According to a report, the Pentagon has placed their order for a prototype of a contact lense that is capable of increasing the wearer’s available field of vision. Allegedly, the lenses work in conjunction with a small heads up display, typically glasses, whose lenses accommodate projected images and potentially afford soldiers a more detailed view of the battleground. Reportedly, the lenses permit the user to focus not only the information being projected onto them, but the surrounding area as well, through the utilization of two separate filters. The outer filter, reportedly, sends the surrounding external light to the rim of the pupil, while the inner filter sends the projected images to the center of the pupil, where the retina, simultaneously, receives both images, thereby allowing “dual focus.”
It has been reported that Innovega, who developed the iOptik system utilized in the construction of the contact lenses, has already entered into an agreement with the Pentagon and are confident they will be able to fulfill their contractual obligation by 2014, following the completion of the clinical trials as mandated by the United States Food and Drug Administration. The company is reportedly looking into public applications as well.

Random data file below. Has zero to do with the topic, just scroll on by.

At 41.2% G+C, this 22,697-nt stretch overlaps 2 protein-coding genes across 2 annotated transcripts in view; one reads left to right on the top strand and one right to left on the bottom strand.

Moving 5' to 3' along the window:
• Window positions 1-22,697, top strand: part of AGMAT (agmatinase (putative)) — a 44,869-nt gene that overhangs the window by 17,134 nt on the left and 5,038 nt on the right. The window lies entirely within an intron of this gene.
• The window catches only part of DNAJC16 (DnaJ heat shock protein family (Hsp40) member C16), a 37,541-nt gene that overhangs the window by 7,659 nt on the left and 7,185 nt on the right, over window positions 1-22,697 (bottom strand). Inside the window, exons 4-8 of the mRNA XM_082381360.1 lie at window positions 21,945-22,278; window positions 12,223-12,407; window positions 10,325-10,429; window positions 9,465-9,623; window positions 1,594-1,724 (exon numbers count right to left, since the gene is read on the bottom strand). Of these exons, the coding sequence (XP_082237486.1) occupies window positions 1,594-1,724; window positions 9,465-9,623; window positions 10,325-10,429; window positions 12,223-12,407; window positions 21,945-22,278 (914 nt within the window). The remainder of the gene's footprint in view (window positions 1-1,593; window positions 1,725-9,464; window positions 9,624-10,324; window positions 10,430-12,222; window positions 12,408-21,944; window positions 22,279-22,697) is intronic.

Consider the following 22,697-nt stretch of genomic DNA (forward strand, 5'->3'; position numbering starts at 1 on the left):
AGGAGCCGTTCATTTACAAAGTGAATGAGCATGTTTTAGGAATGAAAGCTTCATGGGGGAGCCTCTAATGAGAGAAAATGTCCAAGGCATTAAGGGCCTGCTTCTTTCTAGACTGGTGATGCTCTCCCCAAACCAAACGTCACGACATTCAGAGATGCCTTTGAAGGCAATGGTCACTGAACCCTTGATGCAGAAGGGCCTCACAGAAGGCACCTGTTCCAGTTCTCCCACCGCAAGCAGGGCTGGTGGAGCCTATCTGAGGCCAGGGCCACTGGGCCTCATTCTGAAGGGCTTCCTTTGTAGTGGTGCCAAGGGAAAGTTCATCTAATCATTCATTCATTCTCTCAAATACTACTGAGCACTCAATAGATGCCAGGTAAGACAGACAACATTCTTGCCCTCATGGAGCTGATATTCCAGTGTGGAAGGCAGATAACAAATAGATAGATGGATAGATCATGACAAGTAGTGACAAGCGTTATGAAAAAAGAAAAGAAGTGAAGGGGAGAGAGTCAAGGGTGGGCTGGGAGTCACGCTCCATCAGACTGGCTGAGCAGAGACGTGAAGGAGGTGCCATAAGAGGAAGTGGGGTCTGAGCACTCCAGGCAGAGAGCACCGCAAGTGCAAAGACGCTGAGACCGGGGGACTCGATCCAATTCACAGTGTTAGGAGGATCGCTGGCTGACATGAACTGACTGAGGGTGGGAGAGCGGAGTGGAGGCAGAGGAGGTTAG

Interesting, but, no surprise really. It is was inevitable that there would be the development of devices that work to more closely integrate the digital world with the physical world, and perhaps eventually more closely integrated into human biology.
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The only issue with these is the factor of a gas attack. We are prohibited from wearing lens in the field in case we do come in contact with gas since it will do some hardcore damage to your eyes.
Otherwise I see no issue.
That was my first thought as well. I'm guessing we'd see new MOPP gear with the projectors built into the mask, or at least some kind of full cover helmet/goggle design.
What I'm interested in are the effects of long-term usage. I don't know if a full 120° FoV is part of the goal or not (I assume that would require personnel to have cameras on their person, but again, not sure) but even if they are used only to provide clear visual of everything near-and-far, it could be pretty jarring if someone grew accustomed to using them all the time suddenly lost that ability.